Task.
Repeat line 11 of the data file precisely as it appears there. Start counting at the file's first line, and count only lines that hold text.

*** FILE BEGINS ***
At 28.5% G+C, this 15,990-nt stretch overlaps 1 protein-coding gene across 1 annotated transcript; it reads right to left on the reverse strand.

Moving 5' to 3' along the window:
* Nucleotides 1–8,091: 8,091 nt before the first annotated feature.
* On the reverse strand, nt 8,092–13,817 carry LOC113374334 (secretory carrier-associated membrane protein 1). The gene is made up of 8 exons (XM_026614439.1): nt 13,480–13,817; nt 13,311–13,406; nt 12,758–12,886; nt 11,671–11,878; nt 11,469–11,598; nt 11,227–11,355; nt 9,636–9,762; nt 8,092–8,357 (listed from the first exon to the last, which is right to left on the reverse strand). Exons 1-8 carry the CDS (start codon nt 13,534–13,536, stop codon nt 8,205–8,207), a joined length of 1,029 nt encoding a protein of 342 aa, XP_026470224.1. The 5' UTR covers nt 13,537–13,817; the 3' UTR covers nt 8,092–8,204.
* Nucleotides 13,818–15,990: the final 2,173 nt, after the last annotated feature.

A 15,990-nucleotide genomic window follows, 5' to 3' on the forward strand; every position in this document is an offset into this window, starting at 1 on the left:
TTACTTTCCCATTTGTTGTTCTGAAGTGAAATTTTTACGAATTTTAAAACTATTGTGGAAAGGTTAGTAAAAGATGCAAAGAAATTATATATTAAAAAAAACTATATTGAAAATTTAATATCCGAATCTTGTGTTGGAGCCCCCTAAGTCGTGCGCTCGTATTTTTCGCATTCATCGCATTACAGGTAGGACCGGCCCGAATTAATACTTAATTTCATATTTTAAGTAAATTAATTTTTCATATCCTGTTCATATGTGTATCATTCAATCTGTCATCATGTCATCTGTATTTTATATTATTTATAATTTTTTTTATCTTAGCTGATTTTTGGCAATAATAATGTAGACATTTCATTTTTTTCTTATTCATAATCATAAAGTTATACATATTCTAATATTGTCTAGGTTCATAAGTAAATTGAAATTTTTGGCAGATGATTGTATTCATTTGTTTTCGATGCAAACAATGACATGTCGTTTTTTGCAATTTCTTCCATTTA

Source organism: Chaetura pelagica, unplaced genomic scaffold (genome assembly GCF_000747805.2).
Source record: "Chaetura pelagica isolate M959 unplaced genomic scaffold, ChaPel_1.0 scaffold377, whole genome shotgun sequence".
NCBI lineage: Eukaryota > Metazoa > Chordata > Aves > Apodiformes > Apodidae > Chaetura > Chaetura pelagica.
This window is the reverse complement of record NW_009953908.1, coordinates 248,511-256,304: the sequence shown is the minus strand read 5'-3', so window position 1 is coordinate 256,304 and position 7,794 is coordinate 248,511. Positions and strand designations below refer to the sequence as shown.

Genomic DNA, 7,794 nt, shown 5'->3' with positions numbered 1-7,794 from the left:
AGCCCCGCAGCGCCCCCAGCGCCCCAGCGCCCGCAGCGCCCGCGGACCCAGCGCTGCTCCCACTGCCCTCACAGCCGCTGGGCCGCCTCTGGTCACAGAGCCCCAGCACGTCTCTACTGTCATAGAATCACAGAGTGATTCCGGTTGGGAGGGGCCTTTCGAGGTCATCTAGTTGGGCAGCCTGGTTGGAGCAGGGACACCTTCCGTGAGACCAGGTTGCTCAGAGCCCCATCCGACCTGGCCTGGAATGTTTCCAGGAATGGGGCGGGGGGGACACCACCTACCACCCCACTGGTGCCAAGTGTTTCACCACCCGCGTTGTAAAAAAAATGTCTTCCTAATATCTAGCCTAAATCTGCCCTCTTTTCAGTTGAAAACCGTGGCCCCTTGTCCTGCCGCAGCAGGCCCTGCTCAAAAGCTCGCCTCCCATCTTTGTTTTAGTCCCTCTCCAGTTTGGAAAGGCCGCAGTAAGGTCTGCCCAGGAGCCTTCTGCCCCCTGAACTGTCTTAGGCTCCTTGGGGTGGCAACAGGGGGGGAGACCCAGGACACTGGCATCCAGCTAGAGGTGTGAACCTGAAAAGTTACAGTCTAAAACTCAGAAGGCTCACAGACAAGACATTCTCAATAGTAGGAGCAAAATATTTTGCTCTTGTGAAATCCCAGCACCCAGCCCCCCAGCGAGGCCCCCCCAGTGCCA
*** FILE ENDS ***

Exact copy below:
This window is the reverse complement of record NW_009953908.1, coordinates 248,511-256,304: the sequence shown is the minus strand read 5'-3', so window position 1 is coordinate 256,304 and position 7,794 is coordinate 248,511. Positions and strand designations below refer to the sequence as shown.